Cables prove there is no such thing as a free St Patrick’s Day lunch in the White House
Relationships between Ireland and the US were not all plain sailing
Servile vs pragmatic
Haughey’s approach might be seen as servile or pragmatic or even both, but the likelihood is that he was playing it safe, as promoting Soviet-Irish economic ties was far more important to the Irish than US relations with Nicaragua, and, in Heckler’s view, “the Soviets played it skilfully and subtly, underlining, without ever mentioning the word, the benefits to Ireland of neutrality”.
Understandably, when Haughey died in 2006 there was much space devoted to consideration of his impact and legacy. But in the absence of archival material, State and personal, any conclusions had to be qualified. Much of the relevant State material in relation to his time in office in the 1980s, for example, would fall under the 30-year rule as established in Ireland under the National Archives Act of 1986.
Given that 30-year rule, caution on the part of the historian is still advisable in relation to reaching conclusions about the Haughey era. However, as these 1989 cables illustrate, one of the interesting developments of recent times in relation to access to archival documents has been the release of material to journalists under freedom of information Acts that offer fascinating glimpses of what was going on behind the scenes less than 30 years ago. Alongside that development, Britain is intent, from 2014, on releasing two years of records until a 20-year rule is established, creating an interesting dilemma for the Irish State. If it sticks to its 30-year rule, will its record releases significantly lag behind the US and British releases, creating a new challenge for the researcher in terms of a balanced perspective that can incorporate all the angles, US, British and Irish?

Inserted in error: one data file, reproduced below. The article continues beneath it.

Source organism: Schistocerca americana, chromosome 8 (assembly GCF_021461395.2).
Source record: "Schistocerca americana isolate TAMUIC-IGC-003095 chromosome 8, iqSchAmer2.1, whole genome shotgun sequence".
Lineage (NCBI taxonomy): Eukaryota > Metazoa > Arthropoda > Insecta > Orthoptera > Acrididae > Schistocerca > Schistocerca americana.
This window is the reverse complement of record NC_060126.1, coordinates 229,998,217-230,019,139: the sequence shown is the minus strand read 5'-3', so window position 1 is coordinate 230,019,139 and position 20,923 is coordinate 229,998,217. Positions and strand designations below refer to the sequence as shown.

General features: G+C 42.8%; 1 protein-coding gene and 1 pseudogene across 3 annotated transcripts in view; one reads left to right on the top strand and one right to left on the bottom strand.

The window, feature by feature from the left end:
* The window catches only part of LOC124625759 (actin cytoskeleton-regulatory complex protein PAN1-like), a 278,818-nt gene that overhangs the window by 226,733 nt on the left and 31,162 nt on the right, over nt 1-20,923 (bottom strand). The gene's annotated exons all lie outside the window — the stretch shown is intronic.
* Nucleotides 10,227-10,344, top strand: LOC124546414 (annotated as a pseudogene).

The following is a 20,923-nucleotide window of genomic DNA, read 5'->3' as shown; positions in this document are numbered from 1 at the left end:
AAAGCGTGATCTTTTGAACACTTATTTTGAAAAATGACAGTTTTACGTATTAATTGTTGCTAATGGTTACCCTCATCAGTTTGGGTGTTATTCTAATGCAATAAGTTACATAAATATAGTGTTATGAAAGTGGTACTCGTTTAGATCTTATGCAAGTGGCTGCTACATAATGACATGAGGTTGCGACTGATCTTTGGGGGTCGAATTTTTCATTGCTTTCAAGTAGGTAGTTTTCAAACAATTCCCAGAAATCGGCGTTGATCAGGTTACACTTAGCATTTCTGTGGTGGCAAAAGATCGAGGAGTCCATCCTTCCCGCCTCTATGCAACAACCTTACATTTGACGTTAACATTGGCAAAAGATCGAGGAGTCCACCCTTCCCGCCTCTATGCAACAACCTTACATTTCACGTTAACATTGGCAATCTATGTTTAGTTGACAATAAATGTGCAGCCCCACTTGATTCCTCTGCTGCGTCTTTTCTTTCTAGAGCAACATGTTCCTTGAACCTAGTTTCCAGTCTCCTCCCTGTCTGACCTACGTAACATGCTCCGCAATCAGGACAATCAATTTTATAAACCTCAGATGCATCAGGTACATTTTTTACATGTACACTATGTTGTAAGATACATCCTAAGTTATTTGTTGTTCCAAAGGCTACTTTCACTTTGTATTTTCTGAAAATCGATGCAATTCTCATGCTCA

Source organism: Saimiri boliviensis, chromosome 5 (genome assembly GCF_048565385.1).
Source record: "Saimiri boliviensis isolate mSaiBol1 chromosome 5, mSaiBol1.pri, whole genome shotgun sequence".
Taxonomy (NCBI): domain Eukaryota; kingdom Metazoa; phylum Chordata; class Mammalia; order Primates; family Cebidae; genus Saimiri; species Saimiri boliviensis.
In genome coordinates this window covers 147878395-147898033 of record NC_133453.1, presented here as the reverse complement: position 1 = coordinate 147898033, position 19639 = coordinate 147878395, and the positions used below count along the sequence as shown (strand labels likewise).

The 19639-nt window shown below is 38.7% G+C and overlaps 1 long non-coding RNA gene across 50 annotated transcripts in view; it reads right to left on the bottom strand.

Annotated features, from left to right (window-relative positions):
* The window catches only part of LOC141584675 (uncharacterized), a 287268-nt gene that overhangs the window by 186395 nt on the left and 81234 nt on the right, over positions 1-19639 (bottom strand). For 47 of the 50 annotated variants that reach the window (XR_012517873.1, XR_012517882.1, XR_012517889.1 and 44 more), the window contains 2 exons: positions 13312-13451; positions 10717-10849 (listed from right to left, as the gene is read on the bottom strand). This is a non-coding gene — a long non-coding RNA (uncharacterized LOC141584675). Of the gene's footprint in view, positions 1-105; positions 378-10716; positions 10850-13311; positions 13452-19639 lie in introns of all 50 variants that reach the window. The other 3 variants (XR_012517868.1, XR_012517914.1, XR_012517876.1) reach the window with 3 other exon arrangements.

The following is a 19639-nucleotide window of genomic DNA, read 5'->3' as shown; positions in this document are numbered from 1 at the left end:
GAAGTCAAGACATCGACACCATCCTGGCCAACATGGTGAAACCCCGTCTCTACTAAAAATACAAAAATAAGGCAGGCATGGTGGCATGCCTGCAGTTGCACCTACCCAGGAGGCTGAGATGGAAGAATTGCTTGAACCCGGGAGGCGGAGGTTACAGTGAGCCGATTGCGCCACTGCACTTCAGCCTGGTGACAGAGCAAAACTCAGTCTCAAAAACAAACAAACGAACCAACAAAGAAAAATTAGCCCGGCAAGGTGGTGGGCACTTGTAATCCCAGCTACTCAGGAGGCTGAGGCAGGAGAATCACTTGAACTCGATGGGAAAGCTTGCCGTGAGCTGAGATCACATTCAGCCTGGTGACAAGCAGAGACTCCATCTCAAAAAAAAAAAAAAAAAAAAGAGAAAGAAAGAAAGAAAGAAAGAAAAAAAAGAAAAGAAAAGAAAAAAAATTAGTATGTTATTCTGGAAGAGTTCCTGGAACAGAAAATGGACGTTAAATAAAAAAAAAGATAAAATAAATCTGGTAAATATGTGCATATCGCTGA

Whatever about the merits of reducing the 30-year rule (and such a move raises troubling issues about material too sensitive to be released, people referred to in the documents still living, and an insufficient time lapse to see issues in their proper historical context), there is also a practical issue.
The National Archives of Ireland is chronically underfunded and simply does not have the space or resources to operate a 20-year rule. Without proper investment, by next year, the archives will not even be able to cope with processing releases under the 30-year rule. That is how critical and embarrassing, given what is happening elsewhere, the Irish situation has become.
Diarmaid Ferriter is professor of modern Irish history at UCD